Letter: Public health funding crucial to creating healthy communities
Nationwide, communities are changing the way they care for their health as public health efforts are equipping Americans with the tools and knowledge to take charge of their health. Community planning that encourages physical activity, ensures easy access to healthy foods, provides strong programs for getting vaccinated and quitting smoking and plans for emergencies are all contributing to a framework that will help build the healthiest nation in one generation. However, our progress has become tenuous as we head down a path of disinvestment and unstable funding for these proven community-based health programs.
This past year, TIME magazine identified the “Ebola Fighter” as its Person of the Year and the threat of Ebola reminded us of the need to have in place quick-acting and prevention-focused public health plans, programs and people. While public health and health system professionals responded quickly to limit the health impact on American communities, Ebola revealed weaknesses in our health system and the need for a coordinated infectious disease response that educates the public and underscores the importance of having a means to prevent the spread of new and emerging infections. Even as our memory of the event fades, it is imperative that we do not forget these lessons and continue to consider the important role that public health plays in keeping communities in North Dakota safe and healthy.
Still, we’ve seen public health programs at the U. S. Centers for Disease Control and Prevention, Health Resources and Services Administration and other public health agencies impacted by spending caps and austerity measures which limit our ability to carry out successful local and state efforts.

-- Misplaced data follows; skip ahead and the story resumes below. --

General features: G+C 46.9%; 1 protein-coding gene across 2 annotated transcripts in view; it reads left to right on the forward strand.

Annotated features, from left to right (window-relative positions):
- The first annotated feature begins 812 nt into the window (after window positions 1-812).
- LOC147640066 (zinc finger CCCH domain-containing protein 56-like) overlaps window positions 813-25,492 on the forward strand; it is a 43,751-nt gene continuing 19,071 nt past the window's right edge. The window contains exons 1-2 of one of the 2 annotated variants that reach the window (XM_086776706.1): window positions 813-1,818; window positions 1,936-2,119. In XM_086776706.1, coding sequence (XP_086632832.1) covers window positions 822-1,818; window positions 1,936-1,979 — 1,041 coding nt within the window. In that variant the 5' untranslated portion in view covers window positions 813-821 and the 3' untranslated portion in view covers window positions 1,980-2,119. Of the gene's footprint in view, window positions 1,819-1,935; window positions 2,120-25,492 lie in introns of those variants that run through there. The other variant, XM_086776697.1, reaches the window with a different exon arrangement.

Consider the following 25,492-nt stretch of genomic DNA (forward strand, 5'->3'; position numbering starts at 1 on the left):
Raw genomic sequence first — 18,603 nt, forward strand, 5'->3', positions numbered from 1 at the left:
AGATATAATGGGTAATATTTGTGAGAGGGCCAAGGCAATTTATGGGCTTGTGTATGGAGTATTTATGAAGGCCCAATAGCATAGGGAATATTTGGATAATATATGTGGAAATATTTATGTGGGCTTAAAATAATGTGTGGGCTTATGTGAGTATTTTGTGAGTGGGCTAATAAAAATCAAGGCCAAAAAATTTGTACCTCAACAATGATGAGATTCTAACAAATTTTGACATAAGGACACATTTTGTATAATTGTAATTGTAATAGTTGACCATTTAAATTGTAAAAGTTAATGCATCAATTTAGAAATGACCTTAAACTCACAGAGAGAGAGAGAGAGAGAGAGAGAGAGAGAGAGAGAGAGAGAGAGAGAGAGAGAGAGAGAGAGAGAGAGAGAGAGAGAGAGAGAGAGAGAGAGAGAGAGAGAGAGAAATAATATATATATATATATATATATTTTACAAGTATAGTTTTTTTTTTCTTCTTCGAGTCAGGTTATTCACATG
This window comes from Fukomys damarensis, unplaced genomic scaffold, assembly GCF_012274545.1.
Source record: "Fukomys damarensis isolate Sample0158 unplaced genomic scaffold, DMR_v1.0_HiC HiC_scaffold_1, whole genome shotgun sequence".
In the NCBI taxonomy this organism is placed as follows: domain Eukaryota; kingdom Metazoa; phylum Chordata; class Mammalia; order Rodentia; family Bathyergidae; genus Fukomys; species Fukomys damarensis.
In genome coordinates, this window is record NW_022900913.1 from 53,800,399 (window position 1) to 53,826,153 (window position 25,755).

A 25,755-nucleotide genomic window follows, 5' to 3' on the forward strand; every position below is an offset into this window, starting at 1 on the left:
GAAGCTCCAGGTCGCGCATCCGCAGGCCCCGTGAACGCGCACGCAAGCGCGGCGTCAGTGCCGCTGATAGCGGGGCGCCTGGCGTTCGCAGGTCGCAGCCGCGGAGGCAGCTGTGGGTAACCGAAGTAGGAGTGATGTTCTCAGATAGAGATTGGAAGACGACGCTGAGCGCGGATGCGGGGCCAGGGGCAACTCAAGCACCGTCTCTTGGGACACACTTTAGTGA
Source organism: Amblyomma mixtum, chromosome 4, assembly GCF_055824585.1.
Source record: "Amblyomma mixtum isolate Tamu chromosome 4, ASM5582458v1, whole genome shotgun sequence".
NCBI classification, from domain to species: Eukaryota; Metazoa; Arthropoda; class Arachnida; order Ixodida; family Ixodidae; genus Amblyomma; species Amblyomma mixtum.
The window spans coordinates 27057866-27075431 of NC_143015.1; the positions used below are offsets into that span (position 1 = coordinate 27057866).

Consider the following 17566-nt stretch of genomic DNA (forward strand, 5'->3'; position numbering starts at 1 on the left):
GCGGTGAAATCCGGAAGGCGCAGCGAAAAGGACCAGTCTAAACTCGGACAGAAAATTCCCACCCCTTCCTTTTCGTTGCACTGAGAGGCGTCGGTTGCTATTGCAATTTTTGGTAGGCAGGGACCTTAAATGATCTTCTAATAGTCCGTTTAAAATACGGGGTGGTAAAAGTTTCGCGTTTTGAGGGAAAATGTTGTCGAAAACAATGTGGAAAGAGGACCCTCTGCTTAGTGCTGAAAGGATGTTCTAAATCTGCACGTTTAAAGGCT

Without these necessary resources, it is nearly impossible to support new programs to keep pace with the evolving needs of our communities as deep cuts to the federal budget are often compounded local budget cuts or limits on public health spending. Our nation’s potential to thrive is undermined when communities are not healthy and well and our economy is stronger when people are healthy.
Funding for the public health system is critical to Americans’ health and results in millions of saved lives. Examples of programs that are saving lives in North Dakota include: establishment of farmers markets so residents can enjoy fresh and healthy food, referral to smoking cessation programs, wellness programs at work, cancer screenings, and community preparedness planning. The future of our nation’s health depends on a strong and properly equipped public health infrastructure at the community level – in North Dakota and in cities and towns across the country.
It’s time that our nation’s health is made a priority. For the North Dakota Congressional delegation, the message is clear: Your commitment to investing in public health is fundamental to the success of people in North Dakota in their pursuit of health and to achieving a stronger and healthier nation.
Tello-Pool, Bismarck, is president, N.D. Public Health Association; Swanson, Grand Forks, is Action Board Member, American Public Health Association; Warne, Fargo, is executive director, N.D. Public Health Association.